Reading Lorna Goodison’s poems is like taking a breath of the “pure serene”—fresh air, Keats might have called it in an unpoetic mood. Born in Jamaica, she writes with such vivid control of description that the pages seem to fall out of paintings by Bosschaert or color plates ripped from Robert Thornton’s Temple of Flora:
Keep doing the island’s housekeeping.
Scour and rinse out the mouth of a river,
plastic scandal-bag clogged.
You’re a pin-up girl in a one-piece bathing suit
I saw you sew yourself; it is ruched and tucked
like a washboard across your belly.
Goodison has learned a few things from Derek Walcott; but her images are intimate with their surroundings, not the wedding-cake decorations favored by the Nobel laureate.
Mother Muse is part elegy for, part celebration of, two Jamaican women, Sister Mary Ignatius, who reformed truant boys, and Margarita Mahfood (Margarita Mahfouz), a local rhumba queen.1 Known as the “nun who nurtured reggae,” Sister Iggy produced important local musicians at the Alpha Boys School. (She also taught dominoes and boxing—and was a disc jockey at dances.) According to a bbc article, “If you want to get grown men to cry simply talk to them about her.” The opening of the sister’s dramatic monologue runs:
They say Portugal is lovely this time of year.
The roofs are clay red and bougainvillea
studies new ways to shimmy and cascade
across tiles and wide wrought iron balconies,
hung over with last night’s damp bed linen,
on display as sweat-stained tapestries.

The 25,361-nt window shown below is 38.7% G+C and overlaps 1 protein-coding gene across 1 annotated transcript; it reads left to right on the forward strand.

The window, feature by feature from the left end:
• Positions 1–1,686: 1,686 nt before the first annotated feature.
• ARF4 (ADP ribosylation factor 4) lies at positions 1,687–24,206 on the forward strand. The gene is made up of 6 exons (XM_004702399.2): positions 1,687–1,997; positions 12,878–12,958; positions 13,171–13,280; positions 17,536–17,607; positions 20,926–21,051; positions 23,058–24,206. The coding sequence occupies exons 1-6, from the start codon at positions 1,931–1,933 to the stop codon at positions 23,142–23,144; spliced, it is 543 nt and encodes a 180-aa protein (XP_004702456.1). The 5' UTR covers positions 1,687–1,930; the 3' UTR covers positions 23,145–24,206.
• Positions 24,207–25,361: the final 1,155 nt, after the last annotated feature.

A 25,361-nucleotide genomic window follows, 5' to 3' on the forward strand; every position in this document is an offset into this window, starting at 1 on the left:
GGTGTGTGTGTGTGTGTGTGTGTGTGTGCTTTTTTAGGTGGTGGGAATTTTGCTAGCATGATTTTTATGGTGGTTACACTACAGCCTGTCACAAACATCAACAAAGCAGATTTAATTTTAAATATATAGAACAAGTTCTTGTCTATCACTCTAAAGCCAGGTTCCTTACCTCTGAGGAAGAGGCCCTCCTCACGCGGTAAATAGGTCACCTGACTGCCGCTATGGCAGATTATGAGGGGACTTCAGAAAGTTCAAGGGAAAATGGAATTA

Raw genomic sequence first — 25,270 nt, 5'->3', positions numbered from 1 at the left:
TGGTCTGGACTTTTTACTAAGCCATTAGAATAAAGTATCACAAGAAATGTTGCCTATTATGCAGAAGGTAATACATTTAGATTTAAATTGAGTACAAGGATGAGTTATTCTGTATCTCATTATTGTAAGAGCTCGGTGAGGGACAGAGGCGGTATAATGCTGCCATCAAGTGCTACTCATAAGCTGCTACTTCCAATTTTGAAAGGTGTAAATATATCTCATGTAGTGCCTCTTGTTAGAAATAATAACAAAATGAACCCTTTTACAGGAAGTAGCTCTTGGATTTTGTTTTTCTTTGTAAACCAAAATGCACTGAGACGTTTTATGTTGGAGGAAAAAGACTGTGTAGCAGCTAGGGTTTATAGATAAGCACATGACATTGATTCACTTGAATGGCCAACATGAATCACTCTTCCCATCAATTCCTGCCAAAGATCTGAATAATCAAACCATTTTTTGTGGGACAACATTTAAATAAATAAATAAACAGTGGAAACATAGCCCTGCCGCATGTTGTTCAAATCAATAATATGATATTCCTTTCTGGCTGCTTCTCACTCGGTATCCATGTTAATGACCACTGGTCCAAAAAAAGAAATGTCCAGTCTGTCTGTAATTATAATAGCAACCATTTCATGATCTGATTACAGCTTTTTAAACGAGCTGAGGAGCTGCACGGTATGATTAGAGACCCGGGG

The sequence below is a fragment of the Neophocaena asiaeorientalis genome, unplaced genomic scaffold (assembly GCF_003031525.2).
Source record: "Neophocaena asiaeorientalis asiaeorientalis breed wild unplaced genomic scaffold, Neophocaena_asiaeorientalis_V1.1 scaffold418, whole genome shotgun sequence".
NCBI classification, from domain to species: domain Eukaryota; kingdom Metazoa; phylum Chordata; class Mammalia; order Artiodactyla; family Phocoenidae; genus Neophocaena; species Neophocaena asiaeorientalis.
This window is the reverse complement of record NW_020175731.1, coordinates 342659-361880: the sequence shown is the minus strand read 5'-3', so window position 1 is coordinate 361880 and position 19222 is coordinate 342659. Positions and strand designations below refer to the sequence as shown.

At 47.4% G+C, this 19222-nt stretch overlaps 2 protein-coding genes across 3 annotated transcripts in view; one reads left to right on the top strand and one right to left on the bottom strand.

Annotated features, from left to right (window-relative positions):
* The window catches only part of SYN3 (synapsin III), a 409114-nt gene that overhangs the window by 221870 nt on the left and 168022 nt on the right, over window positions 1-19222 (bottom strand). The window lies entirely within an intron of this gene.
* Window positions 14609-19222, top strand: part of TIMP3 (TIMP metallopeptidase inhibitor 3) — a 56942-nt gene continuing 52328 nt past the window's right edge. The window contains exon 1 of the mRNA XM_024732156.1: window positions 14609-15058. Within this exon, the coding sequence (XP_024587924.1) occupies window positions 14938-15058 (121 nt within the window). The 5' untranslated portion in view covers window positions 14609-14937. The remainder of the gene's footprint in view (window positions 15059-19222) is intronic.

And the sea is a deep dish, silver with sardines,
and long meter waves wash songs of sailors
back to shore as mournas, fado, mournas.
Mahfood, the beloved rhumba queen, was murdered by her lover, Don Drummond, a ska trombonist once a Sister Iggy boy.
Goodison’s monologues and praise songs sanctify, not without sorrow, saints of the usual and unusual sort, well-known women like Mahalia Jackson and Marian Anderson (misspelled “Marion”), and others who might be forgotten: Sandra Bland (who after a traffic stop died in a Texas jail cell, possibly murdered) and a slave named Quasheba. If the poet’s concerns are drenched in familiar tropes, they’re dead honest and unremitting, even about murder: “Because, she dance half naked./ Because, she give him him medicine late./ Because, he said, she stab herself.”
Goodison’s monologues and praise songs sanctify saints of the usual and unusual sort.
The inflections of island patois keep these poems at a distance of unfamiliarity, while bringing close the rhythms of home. The delicious intransigence of Goodison’s work comes through an English slightly out of register—Jamaicans no doubt hear American English that way. It’s pleasing to see the language used in this vivid, off-center fashion. (Walcott’s attempts to write in patois were always unconvincing.) There are words easy to parse—mi (my), fren (friend), fi (for)—and those only a dialect dictionary or a local might explain: dan-dan, galang, fee-fee, shak-shak. When we read poets in an English not our own, we see a world not ours as well.
A portrait of a lioness, an address to a weed in a cane field, and a gutted version of Keats’s “Isabella; or, The Pot of Basil” show the breadth of Goodison’s unusual sensibility. If some poems are long-winded plaints with run-on sentences of an unenlivening sort, the poet fills the humdrum of daily life with light. Now in her seventies, the former poet laureate of Jamaica, Goodison in 2019 won the Queen’s Gold Medal for Poetry. Though she taught briefly at the University of Toronto and for some years at the University of Michigan, her poetry still thrives on her island like a native plant.